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Official Durban 2010 website launched

The official Durban 2010 website, designed to be the “one-stop-shop” for all information relating to the city and the forthcoming 2010 FIFA World Cup, was launched on last week by Julie-May Ellingson, head of Durban's Strategic Projects Unit.
Commenting on the interactive website, which has been designed to be user-friendly, Ellingson said: “The new Durban 2010 website now gives us a platform to showcase the city and 2010 developments to the rest of the world.”

In its initial phase the website serves as an information portal to local residents wanting to know about the city's preparations for the FIFA World Cup, as well as potential visitors who want to know more about the city. “The website is a source of up-to-date information with factual, easy-to-read content on subjects such as stadium construction, infrastructure development and transportation,” said Ellingson.

Designed by a local IT firm, AdaptIT, the website is designed to capture Durban's personality and was developed using world-class technology. Content will be updated on a regular basis and will maintain freshness designed give all visitors to the site a good reason to keep coming back.

English and Zulu

The website will launch in English and Zulu and, at a later stage, will also be made available in another three of the official FIFA languages - Spanish, German and French. (According to a 14 January 2009 release on the FIFA website, Arabic is to be the fifth official language of world football's governing body.)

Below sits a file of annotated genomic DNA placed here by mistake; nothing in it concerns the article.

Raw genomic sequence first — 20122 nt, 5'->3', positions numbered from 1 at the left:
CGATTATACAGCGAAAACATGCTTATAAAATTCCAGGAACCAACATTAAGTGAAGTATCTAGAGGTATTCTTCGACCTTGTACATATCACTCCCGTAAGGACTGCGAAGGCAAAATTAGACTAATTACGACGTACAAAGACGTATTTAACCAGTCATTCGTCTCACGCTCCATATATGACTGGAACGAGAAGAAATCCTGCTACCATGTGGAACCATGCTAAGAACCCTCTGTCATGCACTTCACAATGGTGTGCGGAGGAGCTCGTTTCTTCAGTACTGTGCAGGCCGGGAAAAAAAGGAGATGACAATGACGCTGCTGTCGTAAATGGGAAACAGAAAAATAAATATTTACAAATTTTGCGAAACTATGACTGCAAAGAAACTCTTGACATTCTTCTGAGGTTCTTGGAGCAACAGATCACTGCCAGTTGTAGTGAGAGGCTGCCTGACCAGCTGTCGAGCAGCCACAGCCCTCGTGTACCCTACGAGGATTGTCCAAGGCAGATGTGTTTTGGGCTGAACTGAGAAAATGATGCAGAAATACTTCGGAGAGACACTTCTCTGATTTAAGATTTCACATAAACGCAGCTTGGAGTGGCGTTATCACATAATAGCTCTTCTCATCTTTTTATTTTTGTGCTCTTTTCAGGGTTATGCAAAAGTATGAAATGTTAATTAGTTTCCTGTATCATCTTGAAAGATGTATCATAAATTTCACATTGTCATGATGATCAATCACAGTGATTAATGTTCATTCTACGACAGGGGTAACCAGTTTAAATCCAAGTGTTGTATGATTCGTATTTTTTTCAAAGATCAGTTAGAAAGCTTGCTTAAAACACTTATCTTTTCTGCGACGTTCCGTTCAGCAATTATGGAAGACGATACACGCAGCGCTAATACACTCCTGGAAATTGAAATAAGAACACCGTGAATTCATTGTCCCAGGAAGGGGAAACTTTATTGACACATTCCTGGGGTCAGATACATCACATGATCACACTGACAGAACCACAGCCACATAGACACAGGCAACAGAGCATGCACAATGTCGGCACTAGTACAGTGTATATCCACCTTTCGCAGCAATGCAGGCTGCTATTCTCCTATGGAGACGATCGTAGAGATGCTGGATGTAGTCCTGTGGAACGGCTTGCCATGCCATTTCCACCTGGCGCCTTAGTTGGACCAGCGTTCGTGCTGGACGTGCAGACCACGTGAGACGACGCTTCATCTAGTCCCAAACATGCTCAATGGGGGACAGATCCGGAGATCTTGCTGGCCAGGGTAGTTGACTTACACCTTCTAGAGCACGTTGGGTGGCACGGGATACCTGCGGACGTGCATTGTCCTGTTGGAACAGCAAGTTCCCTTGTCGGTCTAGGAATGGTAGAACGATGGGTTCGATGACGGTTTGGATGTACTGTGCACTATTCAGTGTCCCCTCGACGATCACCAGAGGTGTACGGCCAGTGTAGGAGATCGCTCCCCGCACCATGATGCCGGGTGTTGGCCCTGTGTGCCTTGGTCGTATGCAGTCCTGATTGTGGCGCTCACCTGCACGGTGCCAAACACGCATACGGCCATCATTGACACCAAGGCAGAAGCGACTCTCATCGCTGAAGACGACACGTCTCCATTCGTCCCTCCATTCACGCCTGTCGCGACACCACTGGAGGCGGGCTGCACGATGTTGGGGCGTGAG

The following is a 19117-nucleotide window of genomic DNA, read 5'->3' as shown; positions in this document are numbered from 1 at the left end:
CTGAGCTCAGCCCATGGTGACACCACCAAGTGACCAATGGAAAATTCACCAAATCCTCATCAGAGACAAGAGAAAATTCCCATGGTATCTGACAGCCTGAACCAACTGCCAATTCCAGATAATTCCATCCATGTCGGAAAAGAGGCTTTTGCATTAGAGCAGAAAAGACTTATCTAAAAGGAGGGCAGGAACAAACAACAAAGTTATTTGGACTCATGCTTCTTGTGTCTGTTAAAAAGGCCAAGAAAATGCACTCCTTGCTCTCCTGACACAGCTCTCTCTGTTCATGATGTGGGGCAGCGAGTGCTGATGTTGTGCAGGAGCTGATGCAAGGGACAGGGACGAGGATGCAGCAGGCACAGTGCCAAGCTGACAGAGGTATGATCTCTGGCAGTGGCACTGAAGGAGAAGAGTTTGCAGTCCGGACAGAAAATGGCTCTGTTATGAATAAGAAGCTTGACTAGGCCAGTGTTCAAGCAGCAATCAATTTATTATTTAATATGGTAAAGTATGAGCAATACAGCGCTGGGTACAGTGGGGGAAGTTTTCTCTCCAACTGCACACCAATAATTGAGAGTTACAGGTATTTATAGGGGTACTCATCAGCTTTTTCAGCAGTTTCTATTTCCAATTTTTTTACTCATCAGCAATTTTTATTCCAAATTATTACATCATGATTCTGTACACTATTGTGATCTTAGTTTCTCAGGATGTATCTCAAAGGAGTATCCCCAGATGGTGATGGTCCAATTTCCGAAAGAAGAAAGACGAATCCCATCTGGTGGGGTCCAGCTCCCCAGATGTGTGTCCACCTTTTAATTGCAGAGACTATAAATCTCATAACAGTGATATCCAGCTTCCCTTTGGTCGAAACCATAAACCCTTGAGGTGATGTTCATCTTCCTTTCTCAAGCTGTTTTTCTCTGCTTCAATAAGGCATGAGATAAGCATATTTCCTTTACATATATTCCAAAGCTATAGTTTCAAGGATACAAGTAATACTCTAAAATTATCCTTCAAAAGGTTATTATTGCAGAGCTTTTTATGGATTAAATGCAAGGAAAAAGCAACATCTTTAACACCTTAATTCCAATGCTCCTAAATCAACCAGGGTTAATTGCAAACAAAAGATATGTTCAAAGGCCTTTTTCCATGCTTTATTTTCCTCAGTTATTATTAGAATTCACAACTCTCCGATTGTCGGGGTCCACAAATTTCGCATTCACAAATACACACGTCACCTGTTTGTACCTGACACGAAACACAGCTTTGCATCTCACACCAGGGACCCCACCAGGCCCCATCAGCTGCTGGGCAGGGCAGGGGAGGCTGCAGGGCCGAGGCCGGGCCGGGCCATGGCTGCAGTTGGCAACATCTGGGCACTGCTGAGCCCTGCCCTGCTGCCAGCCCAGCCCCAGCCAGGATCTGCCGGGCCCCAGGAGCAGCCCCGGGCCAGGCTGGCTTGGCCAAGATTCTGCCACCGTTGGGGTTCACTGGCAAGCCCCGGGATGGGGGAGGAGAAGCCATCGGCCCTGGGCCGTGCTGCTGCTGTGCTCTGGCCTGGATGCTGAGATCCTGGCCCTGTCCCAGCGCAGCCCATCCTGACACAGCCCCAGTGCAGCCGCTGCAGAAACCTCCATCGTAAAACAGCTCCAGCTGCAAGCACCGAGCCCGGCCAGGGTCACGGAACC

The Durban website is designed to boast different, cutting-edge features, such as the stadium's live webcam, with images of the stadium construction being updated every 15 minutes, fun interactive postcards, novel image galleries and more.

Besides the Durban-related information, fans will be able to get updates on FIFA-related football stories, as well as useful information about the city and its various attractions.

One stop shop

“It's important that the website provides a productive, memorable and frustration-free experience for our visitors. We wanted to create a website that would be a source of useful information for tourists who want to visit the city, as well as showcase Durban as being a technically savvy city. When it comes to Durban 2010, will be the ‘one stop shop' for all information”, concluded Ellingson.
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Muzi Mohale
You omitted the vital info about this announcement...the R6.5m bill?
Posted on 15 Jun 2009 15:27
It cost R6.5 Million!!-
This is absolutely outrageous and smacks of corruption!
Posted on 15 Jun 2009 15:40
This looks like a website design in 2001. Where is the interaction? Apart from a little twitter link at the _bottom_ of the site - there is no 'web 2.0' feel to this site at all. Boring.
Posted on 16 Jun 2009 10:25
R6.5 million 'Cut and Paste'-
There is nothing on this site that can not be achieved, with a little extra effort, by using FREE content management systems like Joomla or Mambo and their thousands of FREE plugins and upgrades. The site boasts amazing technology like... Real-time weather checks: This code is available for FREE. Currency Conversion: Also for FREE Maps: Google Map plugins FREE Site Tracking: Google Analytics FREE Facebook and Twitter intergration: FREE I understand that to integrate this FREE technology into a site can take a little time and effort - R6.5 Million worth of effort? Not in a 6.5 Million years. Check the bank accounts - I suspect a little back handing going on.
Posted on 17 Jun 2009 09:23
Terrible job-
The site was developed using tables!!! In this day and age?? A quick check on revealed over 50 HTML markup errors on the homepage!!
Posted on 20 Jun 2009 19:31
Don't be afraid-
The government likes spending money unwisely, people look at all the poor, hungry, suffering. JEEZ spend a mil for that heap, not 6.
Posted on 6 Jul 2009 15:12